Saturday, June 27, 2009


25th June 2009

Dear Friendsm,

There has been a religious foundation on the Southwark site where the present Cathedral stands for over a thousand years. I wonder if, in all those centuries, there have been many scenes that matched in sheer drama what happened there on Saturday June 20th.
Southwark Cathedral has strong ties with Zimbabwe and the Bishop of Southwark is himself clearly in sympathy with the Movement for Democratic Change and has links to many parishes in Zimbabwe. There was thus no reason for him to think that Saturday's address by the Prime Minister would be any other than a joyful occasion. Zimbabweans had travelled from all over the UK to be present to hear Morgan Tsvangirai address them. The vast cathedral was crowded with over a thousand Zimbabweans. I was one of them and what follows is my personal reaction to the tumultuous scene we witnessed.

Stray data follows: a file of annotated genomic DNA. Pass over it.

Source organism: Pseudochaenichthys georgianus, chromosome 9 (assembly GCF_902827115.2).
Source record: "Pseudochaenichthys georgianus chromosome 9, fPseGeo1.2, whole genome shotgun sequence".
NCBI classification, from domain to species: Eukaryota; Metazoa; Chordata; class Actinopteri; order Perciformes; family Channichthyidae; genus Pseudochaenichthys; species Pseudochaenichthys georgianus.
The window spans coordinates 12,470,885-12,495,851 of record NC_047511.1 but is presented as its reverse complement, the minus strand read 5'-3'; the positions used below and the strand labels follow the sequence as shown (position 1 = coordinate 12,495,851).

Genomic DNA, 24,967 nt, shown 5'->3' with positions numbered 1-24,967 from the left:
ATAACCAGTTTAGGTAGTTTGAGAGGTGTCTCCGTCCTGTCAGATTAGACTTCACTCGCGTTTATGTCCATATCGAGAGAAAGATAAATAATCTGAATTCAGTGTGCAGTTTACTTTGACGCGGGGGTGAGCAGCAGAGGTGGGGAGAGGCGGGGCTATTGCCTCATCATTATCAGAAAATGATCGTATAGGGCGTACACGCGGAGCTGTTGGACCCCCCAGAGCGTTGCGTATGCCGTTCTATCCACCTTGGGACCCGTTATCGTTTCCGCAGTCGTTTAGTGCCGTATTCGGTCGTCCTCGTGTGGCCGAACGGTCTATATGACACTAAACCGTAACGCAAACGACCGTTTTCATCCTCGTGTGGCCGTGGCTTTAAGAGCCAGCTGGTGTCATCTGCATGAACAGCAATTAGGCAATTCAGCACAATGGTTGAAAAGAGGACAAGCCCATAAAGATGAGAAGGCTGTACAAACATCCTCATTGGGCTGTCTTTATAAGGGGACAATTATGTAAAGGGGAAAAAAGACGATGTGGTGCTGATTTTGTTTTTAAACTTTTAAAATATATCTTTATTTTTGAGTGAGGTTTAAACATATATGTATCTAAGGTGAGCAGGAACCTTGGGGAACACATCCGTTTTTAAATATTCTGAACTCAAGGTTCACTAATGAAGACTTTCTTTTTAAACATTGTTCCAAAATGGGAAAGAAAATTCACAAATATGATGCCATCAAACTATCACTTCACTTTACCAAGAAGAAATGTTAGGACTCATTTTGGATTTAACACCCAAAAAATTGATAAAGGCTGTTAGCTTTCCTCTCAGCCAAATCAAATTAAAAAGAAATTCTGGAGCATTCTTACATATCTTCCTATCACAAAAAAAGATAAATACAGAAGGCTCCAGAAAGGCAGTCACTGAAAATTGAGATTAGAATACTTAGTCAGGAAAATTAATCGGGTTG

After two weeks of travel to various capitals and being feted by Heads of State, including President Obama of the US., Morgan Tsvangirai arrived in London. Perhaps the Zimbabwean Prime Minister was a touch complacent about the welcome he would receive from his own compatriots but whatever the reason he was certainly ill-prepared for what happened. It started so well; he entered the Cathedral to a warm welcome from the huge crowd. There was no doubt at all that we all loved him and wished him well. So what happened, where did it all go wrong? There had been press reports all week that the Prime Minister was going to urge the people to go back to Zimbabwe. Indeed on that very Saturday, the UK Independent carried a whole page headed 'Come home, Tsvangirai tells ex-pats. Prime Minister comes to London with message for the Zimbabwean diaspora.' I read it on the train going into London; we knew in advance what he was going to say and they were almost his first words as he stood in the pulpit of this ancient church. That was Morgan Tsvangiral's biggest mistake. He totally failed to gauge the mood of his audience and he failed to understand the strength of feeling among his compatriots, many of whom had lost everything and been brutalised and tortured by the Mugabe regime. By the time he was telling the audience that 'peace and stability prevailed in Zimbabwe,' that schools and hospital were open again and that there were goods in the shops, Morgan Tsvangirai had completely lost his audience. He was hit by a wave of highly vocal anger and he stood apparently bemused by what he was hearing. Instead of raising his voice and reasserting his authority he simply left the pulpit; that was the very worst thing he could have done. When he returned some minutes later, he made things even worse by asking in a rather aggrieved way, 'Did I say start packing now? No, I said you should be thinking about going home.' As if we don't think about that all the time, the audience muttered angrily. The questions from the floor, apart from being very badly organised, were direct and to the point. 'What is there for us to go back to while Mugabe is still there?' And that was the focal point for the crowd's anger; a huge shout went up, 'Mugabe Out, Mugabe Out' but of course, Tsvangirai couldn't respond to that. After all, he sits in partnership with the same man who has given and is still giving the orders to continue the oppression of all dissenting voices. The 'change' we all long for has not come about and the original MDC slogan, 'Chinga' has become no more than an ironical comment on the path the MDC has taken.